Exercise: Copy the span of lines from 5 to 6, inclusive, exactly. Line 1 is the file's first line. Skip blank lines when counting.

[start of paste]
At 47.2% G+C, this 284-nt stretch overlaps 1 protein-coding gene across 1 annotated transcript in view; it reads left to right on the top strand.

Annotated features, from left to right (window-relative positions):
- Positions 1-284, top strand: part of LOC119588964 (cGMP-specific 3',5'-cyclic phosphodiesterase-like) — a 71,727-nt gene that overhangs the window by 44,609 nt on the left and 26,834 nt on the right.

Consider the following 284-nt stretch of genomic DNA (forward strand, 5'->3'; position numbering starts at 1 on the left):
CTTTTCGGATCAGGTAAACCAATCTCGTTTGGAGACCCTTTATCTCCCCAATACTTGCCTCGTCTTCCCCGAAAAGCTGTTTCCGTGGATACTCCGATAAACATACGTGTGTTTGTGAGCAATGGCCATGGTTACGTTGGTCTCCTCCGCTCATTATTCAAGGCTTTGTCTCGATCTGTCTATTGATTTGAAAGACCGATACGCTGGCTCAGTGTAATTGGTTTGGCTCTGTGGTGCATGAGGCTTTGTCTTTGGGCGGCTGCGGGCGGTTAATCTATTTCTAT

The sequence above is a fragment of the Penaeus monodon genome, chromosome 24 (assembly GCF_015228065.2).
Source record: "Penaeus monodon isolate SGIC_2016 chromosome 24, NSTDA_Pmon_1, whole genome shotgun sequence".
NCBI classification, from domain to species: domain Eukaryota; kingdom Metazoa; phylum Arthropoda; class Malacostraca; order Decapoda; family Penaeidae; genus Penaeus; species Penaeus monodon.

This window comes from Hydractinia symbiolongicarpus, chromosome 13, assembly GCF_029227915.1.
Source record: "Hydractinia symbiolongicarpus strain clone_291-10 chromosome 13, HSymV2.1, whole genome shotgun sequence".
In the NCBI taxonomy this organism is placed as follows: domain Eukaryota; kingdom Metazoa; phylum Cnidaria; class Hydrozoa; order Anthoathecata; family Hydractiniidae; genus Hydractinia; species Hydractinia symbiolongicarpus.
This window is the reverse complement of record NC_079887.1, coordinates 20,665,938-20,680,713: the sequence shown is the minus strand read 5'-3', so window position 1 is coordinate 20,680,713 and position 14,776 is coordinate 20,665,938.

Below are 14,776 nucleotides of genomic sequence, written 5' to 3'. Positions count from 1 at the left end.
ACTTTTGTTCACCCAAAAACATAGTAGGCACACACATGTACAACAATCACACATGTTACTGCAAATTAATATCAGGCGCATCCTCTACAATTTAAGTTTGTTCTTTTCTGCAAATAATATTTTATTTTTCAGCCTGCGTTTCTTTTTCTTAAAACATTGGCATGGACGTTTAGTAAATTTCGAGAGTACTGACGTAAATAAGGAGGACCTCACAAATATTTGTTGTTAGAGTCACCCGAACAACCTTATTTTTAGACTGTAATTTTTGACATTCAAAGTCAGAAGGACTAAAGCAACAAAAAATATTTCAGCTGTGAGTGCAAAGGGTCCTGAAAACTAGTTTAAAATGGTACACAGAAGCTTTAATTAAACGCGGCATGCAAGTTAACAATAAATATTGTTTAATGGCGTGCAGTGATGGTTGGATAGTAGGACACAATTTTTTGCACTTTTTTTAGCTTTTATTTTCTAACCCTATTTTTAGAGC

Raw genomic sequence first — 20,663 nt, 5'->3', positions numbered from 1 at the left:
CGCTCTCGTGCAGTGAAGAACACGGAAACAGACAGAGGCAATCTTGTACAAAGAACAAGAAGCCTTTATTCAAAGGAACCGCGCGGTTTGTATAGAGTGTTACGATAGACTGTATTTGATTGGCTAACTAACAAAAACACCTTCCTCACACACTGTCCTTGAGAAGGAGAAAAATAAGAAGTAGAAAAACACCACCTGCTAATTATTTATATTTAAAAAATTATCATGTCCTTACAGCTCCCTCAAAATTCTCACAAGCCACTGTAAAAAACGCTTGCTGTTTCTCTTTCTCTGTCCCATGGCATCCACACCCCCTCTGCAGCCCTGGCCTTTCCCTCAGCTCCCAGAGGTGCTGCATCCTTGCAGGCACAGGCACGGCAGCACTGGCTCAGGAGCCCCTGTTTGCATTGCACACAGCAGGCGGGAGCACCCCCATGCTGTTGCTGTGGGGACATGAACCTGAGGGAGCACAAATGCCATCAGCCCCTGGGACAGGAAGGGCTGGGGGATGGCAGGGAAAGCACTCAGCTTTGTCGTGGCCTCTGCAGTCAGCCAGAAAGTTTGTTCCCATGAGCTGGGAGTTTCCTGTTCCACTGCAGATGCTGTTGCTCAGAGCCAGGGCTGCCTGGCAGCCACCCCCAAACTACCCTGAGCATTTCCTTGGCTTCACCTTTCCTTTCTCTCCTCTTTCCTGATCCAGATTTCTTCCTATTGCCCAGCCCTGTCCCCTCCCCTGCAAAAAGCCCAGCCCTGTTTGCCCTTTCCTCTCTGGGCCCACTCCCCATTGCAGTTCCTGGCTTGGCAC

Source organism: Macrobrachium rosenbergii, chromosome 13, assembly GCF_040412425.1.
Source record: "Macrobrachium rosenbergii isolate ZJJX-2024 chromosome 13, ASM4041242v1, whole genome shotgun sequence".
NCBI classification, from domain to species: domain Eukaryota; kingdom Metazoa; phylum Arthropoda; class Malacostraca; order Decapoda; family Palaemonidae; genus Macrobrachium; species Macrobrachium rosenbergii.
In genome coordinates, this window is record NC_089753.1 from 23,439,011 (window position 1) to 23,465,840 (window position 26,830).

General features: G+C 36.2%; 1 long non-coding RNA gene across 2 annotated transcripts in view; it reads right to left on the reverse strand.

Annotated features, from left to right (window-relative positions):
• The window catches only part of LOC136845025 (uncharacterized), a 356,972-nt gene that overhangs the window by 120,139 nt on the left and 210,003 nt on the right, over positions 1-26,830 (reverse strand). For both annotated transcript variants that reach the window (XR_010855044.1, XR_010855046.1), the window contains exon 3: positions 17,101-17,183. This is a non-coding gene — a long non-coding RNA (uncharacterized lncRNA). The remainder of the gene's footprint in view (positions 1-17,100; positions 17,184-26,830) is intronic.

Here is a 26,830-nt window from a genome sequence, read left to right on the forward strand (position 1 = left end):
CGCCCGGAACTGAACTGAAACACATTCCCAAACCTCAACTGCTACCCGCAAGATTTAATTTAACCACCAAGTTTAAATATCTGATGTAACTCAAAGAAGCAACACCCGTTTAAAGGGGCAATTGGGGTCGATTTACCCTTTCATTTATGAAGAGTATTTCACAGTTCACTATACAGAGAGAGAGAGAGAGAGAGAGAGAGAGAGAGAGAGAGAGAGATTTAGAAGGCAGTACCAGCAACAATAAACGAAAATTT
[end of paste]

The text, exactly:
CTTTTCGGATCAGGTAAACCAATCTCGTTTGGAGACCCTTTATCTCCCCAATACTTGCCTCGTCTTCCCCGAAAAGCTGTTTCCGTGGATACTCCGATAAACATACGTGTGTTTGTGAGCAATGGCCATGGTTACGTTGGTCTCCTCCGCTCATTATTCAAGGCTTTGTCTCGATCTGTCTATTGATTTGAAAGACCGATACGCTGGCTCAGTGTAATTGGTTTGGCTCTGTGGTGCATGAGGCTTTGTCTTTGGGCGGCTGCGGGCGGTTAATCTATTTCTAT

The sequence above is a fragment of the Penaeus monodon genome, chromosome 24 (assembly GCF_015228065.2).